Stuff YOU Should Know

Posted by on Jun 29, 2022 in Stuff You Should Know

Sojourner Truth’s Legal Petition

In 1828, Isabella Van Wagenen walked into a courthouse in Kingston, New York, to petition a white man to release her nine-year-old son, Peter, from illegal enslavement in Alabama. Peter was released from enslavement on March 15, 1828. It is believed that this case was the first time that an African American woman successfully sued a white man to have her child released from enslavement.  

a photograph of Sojourner Truth, taken by  Randall Studio
A photograph of Sojourner Truth

Unfortunately, the story did not have a happy ending after all. Though Peter was reunited with his mother, he remained traumatized by his experiences while enslaved. Eventually, he took a job on an East Coast whaling ship and died at sea. But Isabella went on to live a remarkable life as an important abolitionist and women’s rights activist under her new name: Sojourner Truth. She fought for causes ranging from prison reform and property rights to universal suffrage and pacifism. She spoke at the first National Women’s Rights Convention in 1850 and is perhaps most famous for her “Ain’t I a Woman?” speech. 

The historical records of the Van Wagenen case were transferred several times until they finally arrived at the New York State Archives in Albany, New York, in 1982. There they remained until June 9, 2022, when they were uncovered by an archivist named Jim Folts. On June 15, 2022, the papers were displayed to the public for the first time, for one day only.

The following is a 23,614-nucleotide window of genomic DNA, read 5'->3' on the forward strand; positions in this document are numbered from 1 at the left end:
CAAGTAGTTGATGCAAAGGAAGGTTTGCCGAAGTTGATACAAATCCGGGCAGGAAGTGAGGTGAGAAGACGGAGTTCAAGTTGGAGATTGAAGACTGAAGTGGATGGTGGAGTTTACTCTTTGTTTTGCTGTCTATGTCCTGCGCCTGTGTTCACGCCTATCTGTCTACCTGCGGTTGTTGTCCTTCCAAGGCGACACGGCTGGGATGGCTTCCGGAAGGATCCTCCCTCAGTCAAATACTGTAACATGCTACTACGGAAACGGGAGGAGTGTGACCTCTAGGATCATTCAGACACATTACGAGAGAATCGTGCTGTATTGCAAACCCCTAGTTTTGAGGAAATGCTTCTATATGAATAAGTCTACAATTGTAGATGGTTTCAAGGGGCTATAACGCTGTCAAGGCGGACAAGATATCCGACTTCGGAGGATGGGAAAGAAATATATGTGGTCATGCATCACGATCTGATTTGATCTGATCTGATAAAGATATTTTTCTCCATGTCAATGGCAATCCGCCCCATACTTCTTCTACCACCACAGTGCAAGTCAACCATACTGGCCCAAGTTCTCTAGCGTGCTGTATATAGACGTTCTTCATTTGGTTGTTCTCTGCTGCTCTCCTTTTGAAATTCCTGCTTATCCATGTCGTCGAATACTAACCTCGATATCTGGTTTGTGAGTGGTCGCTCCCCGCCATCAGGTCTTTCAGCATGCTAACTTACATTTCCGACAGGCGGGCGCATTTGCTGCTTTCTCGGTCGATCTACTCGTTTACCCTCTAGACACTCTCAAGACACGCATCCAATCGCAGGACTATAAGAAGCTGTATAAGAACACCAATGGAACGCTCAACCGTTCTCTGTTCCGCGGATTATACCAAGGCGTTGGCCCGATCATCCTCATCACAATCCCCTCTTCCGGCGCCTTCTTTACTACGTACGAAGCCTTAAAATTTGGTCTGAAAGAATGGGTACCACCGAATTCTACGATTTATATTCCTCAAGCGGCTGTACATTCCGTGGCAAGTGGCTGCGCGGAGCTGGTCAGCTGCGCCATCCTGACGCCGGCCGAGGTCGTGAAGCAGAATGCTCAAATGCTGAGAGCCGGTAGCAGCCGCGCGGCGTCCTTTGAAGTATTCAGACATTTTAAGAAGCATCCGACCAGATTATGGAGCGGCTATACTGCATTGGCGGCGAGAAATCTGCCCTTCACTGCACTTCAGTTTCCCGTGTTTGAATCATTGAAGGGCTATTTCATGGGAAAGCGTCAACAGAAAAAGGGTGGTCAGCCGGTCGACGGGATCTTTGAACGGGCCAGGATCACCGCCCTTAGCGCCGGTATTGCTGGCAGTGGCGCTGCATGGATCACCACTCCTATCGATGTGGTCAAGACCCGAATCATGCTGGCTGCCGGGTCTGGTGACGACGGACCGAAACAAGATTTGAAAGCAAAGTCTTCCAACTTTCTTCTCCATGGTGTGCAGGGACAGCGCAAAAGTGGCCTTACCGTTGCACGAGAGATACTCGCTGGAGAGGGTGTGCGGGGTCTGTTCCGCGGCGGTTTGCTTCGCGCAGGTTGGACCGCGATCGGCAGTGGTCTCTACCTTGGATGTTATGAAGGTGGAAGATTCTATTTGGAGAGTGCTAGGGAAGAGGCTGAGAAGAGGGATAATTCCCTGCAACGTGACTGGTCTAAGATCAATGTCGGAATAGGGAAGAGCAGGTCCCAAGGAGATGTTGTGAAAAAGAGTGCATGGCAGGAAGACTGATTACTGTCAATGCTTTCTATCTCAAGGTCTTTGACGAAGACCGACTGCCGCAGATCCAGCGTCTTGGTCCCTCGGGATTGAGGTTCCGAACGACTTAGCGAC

What Do You Think? In your opinion, what was Sojourner Truth’s most important contribution to history? Explain. 

Rhode Island Students Sue for Education

Does your school require you to take a Civics class? Thirty states require a half-year of instruction on government or civics. Only nine states and the District of Columbia require students to take a full year of government or Civics class. Eleven states have no Civics requirements at all. Even with these required courses, many Americans are uniformed about their own government. For example, a 2016 survey from the Annenberg Public Policy Center found that only just over a quarter of Americans can name all three branches of government.  

 A group of fourteen public school students from Providence, Rhode Island, decided to take their civics education into their own hands. In 2018, they filed a class-action lawsuit arguing that all students have a Constitutional right to a civics education to prepare them to participate meaningfully in their own democracy. On June 10, 2022, the Rhode Island District Court finally reached a settlement on the case, known as Cook v. McKee.  

The ruling requires the creation of a civic education task force called the Rhode Island Civic Readiness Task Force. This task force will help advise the state on ways that students can become more involved in, and informed about, their democracy. Some of the students involved in the lawsuit will be included as members in this task force, which will be formed no later than September 1, 2022. The fifteen members of the task force may also include educators, parents, and other community members. Rhode Island will also offer a Diploma Seal of Civic Readiness to graduating high school seniors who can show a high level of Civics proficiency and complete a capstone project that involves active community involvement. 

Dig Deeper What are the Civics and/or American Government requirements for high school graduation in your state? Use Internet resources to find out.